To do this, we have five areas of strategic focus:
We want to increase the use of built spaces such as leisure, school, and community facilities for physical activity among priority groups and communities.
This creates a deeper understanding of the needs of different communities and priority groups in relation to the impact of the built spaces and the workforce that operates them.
We work across several places allowing comparisons to help identify the elements of system change that are bespoke and those that are consistent enabling frameworks to be developed for undertaking similar work in other places.
This will impact on both the workforce, the behaviour of deliverers and support staff e.g. centre reception, and the physical environment for being active.
BLOG: Relationship Manager Jolyon Whaymand has been delving through Sport England’s Putting It Into Practice toolkit, the tools it contains to support tackling inactivity, and how it links with London Sport’s own efforts. Read his blog here.
CASE STUDY: This 10 minute video from Croydon Voluntary Action showcases the work of community organisations across Croydon in supporting women through the This Girl Can Croydon programme delivered through 2019-2020 and navigating the changing restrictions of the pandemic to reach 465 women across 25 activities.
NEWS: The cross-departmental working project with Enfield and Harrow councils has entered the narratives building phase of the framework, with London Sport build the case for physical activity connected to the existing strategies of the non-sport sector directorates within each local authority.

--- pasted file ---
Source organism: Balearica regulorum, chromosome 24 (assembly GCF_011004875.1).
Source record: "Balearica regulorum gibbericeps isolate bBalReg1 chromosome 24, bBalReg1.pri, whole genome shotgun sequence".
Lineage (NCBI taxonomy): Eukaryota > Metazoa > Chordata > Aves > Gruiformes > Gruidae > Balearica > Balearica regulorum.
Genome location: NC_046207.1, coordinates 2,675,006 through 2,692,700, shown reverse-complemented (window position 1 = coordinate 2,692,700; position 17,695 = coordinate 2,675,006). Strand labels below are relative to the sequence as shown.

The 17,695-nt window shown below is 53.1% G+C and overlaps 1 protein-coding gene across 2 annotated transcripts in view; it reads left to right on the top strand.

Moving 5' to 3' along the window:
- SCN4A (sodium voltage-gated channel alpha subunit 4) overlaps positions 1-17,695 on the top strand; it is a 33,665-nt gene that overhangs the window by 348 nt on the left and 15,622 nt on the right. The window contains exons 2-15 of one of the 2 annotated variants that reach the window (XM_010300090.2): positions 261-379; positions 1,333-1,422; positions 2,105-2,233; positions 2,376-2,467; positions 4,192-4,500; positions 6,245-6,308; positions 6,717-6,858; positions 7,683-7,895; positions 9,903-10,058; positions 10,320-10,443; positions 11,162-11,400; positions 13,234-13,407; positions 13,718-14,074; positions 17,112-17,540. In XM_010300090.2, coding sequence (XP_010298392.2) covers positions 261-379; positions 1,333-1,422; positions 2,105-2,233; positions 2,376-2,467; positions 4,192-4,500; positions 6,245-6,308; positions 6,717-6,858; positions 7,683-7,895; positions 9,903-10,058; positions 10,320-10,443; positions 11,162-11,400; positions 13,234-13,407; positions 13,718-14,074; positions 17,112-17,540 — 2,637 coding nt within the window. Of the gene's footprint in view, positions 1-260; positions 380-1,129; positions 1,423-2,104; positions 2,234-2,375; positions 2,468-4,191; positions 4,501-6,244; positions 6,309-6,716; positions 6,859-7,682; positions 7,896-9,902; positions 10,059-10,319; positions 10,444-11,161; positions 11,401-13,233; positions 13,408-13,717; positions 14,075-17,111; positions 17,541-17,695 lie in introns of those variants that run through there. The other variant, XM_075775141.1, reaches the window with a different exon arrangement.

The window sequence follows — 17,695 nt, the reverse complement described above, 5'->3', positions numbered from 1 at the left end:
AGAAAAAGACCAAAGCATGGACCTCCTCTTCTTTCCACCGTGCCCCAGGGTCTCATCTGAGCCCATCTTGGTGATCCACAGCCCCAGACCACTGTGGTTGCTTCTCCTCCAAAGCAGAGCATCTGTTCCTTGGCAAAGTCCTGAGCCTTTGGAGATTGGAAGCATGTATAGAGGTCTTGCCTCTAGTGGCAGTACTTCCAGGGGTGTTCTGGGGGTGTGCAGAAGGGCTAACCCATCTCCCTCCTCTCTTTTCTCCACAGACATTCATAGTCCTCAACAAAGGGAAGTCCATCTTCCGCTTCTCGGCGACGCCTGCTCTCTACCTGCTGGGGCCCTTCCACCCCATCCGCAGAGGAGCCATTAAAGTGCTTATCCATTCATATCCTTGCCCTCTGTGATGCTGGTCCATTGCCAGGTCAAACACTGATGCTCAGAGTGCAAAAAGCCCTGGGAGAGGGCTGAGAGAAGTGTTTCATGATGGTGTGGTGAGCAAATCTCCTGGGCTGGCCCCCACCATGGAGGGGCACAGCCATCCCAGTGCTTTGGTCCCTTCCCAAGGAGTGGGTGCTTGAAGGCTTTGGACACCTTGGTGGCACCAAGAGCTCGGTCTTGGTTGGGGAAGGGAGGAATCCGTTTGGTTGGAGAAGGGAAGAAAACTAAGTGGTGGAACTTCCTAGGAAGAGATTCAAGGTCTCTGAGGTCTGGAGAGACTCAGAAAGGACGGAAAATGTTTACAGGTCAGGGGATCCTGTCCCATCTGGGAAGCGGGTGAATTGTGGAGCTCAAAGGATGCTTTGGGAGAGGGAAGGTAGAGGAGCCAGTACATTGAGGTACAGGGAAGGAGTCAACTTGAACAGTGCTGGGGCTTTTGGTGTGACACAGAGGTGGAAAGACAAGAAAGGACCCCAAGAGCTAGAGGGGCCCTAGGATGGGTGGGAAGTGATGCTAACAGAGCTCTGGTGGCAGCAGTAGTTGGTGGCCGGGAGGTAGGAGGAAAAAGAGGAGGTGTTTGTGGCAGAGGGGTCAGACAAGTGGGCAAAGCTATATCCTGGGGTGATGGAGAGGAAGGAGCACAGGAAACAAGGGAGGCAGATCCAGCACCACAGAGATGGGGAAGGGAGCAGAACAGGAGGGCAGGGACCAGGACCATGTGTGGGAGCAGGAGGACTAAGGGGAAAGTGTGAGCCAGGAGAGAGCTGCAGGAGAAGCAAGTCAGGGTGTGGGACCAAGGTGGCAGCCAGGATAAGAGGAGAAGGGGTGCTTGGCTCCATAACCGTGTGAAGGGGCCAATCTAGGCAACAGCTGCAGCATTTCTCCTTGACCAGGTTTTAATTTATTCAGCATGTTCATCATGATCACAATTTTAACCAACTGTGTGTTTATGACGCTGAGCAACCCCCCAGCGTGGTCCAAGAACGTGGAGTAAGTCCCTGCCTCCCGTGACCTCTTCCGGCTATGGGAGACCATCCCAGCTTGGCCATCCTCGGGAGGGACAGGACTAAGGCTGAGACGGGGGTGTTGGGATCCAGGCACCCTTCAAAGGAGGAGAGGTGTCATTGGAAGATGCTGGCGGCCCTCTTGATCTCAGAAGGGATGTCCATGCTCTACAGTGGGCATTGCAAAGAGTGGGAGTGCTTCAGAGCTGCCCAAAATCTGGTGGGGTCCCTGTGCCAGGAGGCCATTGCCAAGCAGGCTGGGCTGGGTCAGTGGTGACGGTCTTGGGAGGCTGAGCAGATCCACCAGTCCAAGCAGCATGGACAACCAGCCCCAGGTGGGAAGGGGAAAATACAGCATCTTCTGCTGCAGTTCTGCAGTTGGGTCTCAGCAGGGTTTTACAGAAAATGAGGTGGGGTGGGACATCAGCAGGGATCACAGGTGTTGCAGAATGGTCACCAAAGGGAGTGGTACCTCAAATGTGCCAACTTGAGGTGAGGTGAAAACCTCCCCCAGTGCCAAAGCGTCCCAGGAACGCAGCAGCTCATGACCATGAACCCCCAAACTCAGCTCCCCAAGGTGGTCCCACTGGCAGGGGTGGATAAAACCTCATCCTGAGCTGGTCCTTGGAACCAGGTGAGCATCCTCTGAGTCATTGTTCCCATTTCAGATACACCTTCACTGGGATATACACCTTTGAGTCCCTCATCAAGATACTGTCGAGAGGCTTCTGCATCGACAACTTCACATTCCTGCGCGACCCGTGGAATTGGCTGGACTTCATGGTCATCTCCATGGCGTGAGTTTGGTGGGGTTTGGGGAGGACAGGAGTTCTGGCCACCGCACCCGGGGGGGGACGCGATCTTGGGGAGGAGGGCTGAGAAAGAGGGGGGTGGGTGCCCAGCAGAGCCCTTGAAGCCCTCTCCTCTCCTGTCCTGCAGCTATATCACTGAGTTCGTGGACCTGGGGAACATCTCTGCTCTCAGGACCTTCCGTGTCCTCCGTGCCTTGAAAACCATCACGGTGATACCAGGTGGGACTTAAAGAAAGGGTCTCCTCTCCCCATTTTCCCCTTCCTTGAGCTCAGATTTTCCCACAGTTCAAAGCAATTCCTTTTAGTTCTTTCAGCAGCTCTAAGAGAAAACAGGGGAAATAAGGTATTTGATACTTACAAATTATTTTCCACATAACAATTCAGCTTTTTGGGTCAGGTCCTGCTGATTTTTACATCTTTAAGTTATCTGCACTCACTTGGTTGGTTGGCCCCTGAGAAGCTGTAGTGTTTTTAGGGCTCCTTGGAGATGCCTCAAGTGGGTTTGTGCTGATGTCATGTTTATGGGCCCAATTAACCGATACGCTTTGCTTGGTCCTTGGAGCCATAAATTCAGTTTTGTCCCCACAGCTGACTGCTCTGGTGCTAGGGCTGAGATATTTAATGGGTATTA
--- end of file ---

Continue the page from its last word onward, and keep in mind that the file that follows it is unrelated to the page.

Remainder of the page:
REPORT: The end of project evaluation for the This Girl Can Croydon programme is now available. This place-based project led by Croydon Voluntary Action has worked with community organisations and groups across three target areas of the borough to reach women not already accessing activity. Throughout the last 12 months the project has adapted to the conditions enforced by the pandemic to positive effect.
NEWS: London Sport have begun working with Enfield and Harrow councils on cross-departmental working using a newly developed framework. The next six months will apply a test and learn approach to increase the relationships between sport and physical activity, and health, parks and social care in the two boroughs.
REPORT: The findings from the London Sport and Audience Net research into the influencing factors behind activity levels of women in East London has been released alongside resources exploring participant journeys, and the role of partner agencies. See the full report and resources here.